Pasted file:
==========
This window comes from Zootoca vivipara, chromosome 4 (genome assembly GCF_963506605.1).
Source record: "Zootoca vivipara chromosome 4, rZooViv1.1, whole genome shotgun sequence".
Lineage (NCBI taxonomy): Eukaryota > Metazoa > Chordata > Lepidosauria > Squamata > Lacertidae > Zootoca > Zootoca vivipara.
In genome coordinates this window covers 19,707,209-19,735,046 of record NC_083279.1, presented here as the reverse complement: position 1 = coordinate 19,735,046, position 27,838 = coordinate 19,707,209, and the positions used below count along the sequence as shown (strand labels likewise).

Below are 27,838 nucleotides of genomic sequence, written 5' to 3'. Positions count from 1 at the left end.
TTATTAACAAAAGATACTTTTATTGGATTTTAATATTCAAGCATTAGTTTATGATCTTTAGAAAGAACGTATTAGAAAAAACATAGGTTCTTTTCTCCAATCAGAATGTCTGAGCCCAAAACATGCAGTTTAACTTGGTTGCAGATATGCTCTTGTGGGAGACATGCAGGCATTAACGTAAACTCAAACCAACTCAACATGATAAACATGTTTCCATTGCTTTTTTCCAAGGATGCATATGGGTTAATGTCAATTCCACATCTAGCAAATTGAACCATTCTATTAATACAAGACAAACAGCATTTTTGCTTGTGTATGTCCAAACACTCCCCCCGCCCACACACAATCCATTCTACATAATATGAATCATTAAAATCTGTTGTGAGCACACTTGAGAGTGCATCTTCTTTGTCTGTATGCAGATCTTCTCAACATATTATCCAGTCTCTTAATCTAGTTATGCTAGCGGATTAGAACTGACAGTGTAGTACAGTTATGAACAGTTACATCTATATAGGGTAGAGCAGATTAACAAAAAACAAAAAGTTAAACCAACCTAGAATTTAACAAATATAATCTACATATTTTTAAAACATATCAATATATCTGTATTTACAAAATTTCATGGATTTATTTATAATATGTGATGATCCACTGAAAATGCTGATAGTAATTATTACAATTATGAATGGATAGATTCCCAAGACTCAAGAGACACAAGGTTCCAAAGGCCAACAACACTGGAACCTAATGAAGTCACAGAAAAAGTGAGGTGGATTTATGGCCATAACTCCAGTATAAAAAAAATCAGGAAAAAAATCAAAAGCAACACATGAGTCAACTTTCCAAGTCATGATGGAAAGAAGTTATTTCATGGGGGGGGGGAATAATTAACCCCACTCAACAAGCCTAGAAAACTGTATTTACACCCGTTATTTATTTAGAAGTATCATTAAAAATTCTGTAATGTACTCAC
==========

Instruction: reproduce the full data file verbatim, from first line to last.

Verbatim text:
This window comes from Zootoca vivipara, chromosome 4 (genome assembly GCF_963506605.1).
Source record: "Zootoca vivipara chromosome 4, rZooViv1.1, whole genome shotgun sequence".
Lineage (NCBI taxonomy): Eukaryota > Metazoa > Chordata > Lepidosauria > Squamata > Lacertidae > Zootoca > Zootoca vivipara.
In genome coordinates this window covers 19,707,209-19,735,046 of record NC_083279.1, presented here as the reverse complement: position 1 = coordinate 19,735,046, position 27,838 = coordinate 19,707,209, and the positions used below count along the sequence as shown (strand labels likewise).

Below are 27,838 nucleotides of genomic sequence, written 5' to 3'. Positions count from 1 at the left end.
TTATTAACAAAAGATACTTTTATTGGATTTTAATATTCAAGCATTAGTTTATGATCTTTAGAAAGAACGTATTAGAAAAAACATAGGTTCTTTTCTCCAATCAGAATGTCTGAGCCCAAAACATGCAGTTTAACTTGGTTGCAGATATGCTCTTGTGGGAGACATGCAGGCATTAACGTAAACTCAAACCAACTCAACATGATAAACATGTTTCCATTGCTTTTTTCCAAGGATGCATATGGGTTAATGTCAATTCCACATCTAGCAAATTGAACCATTCTATTAATACAAGACAAACAGCATTTTTGCTTGTGTATGTCCAAACACTCCCCCCGCCCACACACAATCCATTCTACATAATATGAATCATTAAAATCTGTTGTGAGCACACTTGAGAGTGCATCTTCTTTGTCTGTATGCAGATCTTCTCAACATATTATCCAGTCTCTTAATCTAGTTATGCTAGCGGATTAGAACTGACAGTGTAGTACAGTTATGAACAGTTACATCTATATAGGGTAGAGCAGATTAACAAAAAACAAAAAGTTAAACCAACCTAGAATTTAACAAATATAATCTACATATTTTTAAAACATATCAATATATCTGTATTTACAAAATTTCATGGATTTATTTATAATATGTGATGATCCACTGAAAATGCTGATAGTAATTATTACAATTATGAATGGATAGATTCCCAAGACTCAAGAGACACAAGGTTCCAAAGGCCAACAACACTGGAACCTAATGAAGTCACAGAAAAAGTGAGGTGGATTTATGGCCATAACTCCAGTATAAAAAAAATCAGGAAAAAAATCAAAAGCAACACATGAGTCAACTTTCCAAGTCATGATGGAAAGAAGTTATTTCATGGGGGGGGGGAATAATTAACCCCACTCAACAAGCCTAGAAAACTGTATTTACACCCGTTATTTATTTAGAAGTATCATTAAAAATTCTGTAATGTACTCAC